NES Cleaning FAQ
Certainly one of the most frustrating things about being a NES puppy in the late 80's/early 90's was the scourge of dirty NESes.
You would put the cart you rented from Movie Madness or Video City or whatever into your unit. It wouldn't work. You'd take it out and put it back in a few times. Still nothing besides the famous flashing blue screen. You'd take out the cart, look into the contacts, and blow into the cart (you learned this "hot tip" from Todd Shevlin down the street - you know, the video master who had, like, forty games). OK, now the game's coming up, but the graphics are a complete mess. Time to screw with it a little more. Obviously the problem is that the cart is not in far enough. So you'd wedge a book or something (I used an old copy of The Hobbit just for this purpose) into the deck and try again. Oh, now the game's running! You play for a few minutes, but then something happens - you nudged the unit while reaching for your Coke, your dog ambled by, a butterfly in Korea flapped its wings - and the game would crash spectacularly. After you finish throwing your NES against the wall, you realize that it's time to start the whole process again.
The problem lies in the NES's architecture, which is extremely sensitive to things like dust on the contacts. These contacts also get slightly bent over as the unit gets used over the years, so that eventually the NES is useless no matter what happens. As a public service to pissed-off gamers across the continent, I offer to you The NES Cleaning Guide, written by Jay McGavren. Best of luck.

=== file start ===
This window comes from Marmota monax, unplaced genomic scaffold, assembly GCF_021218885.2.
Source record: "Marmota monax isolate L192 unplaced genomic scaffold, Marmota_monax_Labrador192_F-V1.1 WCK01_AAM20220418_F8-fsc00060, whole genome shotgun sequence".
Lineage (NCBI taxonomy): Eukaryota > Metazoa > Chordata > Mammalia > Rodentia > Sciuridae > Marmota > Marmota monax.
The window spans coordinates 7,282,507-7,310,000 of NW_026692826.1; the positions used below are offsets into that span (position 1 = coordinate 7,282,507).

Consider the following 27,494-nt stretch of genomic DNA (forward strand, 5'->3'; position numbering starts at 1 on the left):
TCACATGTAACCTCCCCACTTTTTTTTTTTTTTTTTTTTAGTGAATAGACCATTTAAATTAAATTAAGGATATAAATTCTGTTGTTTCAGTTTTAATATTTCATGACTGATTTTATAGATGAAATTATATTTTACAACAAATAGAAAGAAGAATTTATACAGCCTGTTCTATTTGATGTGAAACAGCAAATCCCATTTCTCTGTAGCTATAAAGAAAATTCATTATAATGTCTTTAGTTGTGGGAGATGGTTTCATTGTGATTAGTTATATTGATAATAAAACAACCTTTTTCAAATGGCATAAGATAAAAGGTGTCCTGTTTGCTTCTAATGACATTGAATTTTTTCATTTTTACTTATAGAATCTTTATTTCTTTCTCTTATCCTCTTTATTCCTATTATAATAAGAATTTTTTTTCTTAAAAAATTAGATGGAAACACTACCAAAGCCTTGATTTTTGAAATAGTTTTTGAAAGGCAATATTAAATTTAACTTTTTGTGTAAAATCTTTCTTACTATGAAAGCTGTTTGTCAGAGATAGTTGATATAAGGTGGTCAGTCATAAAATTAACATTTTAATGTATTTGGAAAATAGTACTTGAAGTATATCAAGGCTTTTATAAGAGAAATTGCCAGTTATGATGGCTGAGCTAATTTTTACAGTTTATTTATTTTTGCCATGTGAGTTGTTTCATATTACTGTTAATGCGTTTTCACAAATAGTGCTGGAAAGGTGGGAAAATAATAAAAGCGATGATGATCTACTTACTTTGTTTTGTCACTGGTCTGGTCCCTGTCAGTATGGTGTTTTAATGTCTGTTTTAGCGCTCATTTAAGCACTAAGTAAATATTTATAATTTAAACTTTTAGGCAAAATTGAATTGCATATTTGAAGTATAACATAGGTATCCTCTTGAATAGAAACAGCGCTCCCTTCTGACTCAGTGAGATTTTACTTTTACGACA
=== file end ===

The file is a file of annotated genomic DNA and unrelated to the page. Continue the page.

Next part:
-------------------------- The NES Cleaning Guide Version 1.0 By Jay McGavren E-mail: email@example.com -------------------------- Disclaimer: I cannot be responsible for damages, monetary or otherwise, incurred by the use of these procedures. Anyone who attempts them does so solely at their own risk. When to attempt this fix It's a good idea to clean all your games and systems regularly as preventive maintenance, even if you're not experiencing problems. But if you are having trouble, cleaning will clear up the following symptoms: 1.Blank screens 2.Scrambled game graphics 3.Games that crash in the middle of play 4.Flashing screens and power lights What you'll need 1.Q-Tips 2.Windex or a solution of 50% isopropyl alcohol, 50% water 3.Phillips-head screwdriver What to do To clean a cartridge: 1.Dip a Q-Tip in the cleaning solution and rub firmly across the metal contacts on the dirty cartridge. Repeat until the Q-Tip comes out clean. 2.Use a dry Q-Tip to wipe off the excess solution. 3.Once the game is dry, plug it in to test it. You may want to remove and reinsert the game a couple times more to make sure the contacts are completely clean. 4.If the cartridge is completely clean and it still won't work, your system may need cleaning. See below. To clean a system by hand: 1.Remove the screws on the underside of the system. 2.Turn the system over and lift off the plastic top. 3.Remove the screws holding down the metal RF shield and remove the shield. 4.Remove the screws holding down the black plastic cartridge holder. Note how the small plastic tab on the front of the holder slides underneath the motherboard. Slide the holder forward and remove (it's all right if the motherboard bends slightly). 5.Lift the back of the motherboard up and pull off the set of contacts in the black plastic housing. (They will resist a bit but just rock them back and forth to slide them off.) 6.Dip a toothbrush (preferably not yours; use a loved one's) in the cleaning solution and scrub contacts off. 7.Rinse contacts off with water and allow to dry. 8.Lift up the back of the motherboard and slide the contacts back into place. 9.Lift up front the front of the motherboard and slide the cartridge holder onto the contacts. Be sure the tab on the front of the holder clips underneath the motherboard. 10.Reattach the cartridge holder's screws. (The long ones go in the second set of holes from the back.) 11.Plug in the system and test with clean cartridges. (It's perfectly safe to do so with the top off.) 12.If the games still won't work the contacts may be bad. Replacements can be taken from another defective system or purchased from some electronics dealers, however. 13.If the system is working properly, replace the cover (you can leave the RF shield off if you like, I won't tell the FCC) and reattach the screws on the bottom. If you have problems or questions about any of the above info feel free to E-mail me. I'd also love to hear about your own game repair exploits. You can find guides for simple repairs on other systems on my Web site: http://www.novia.net/~thespook/Other special features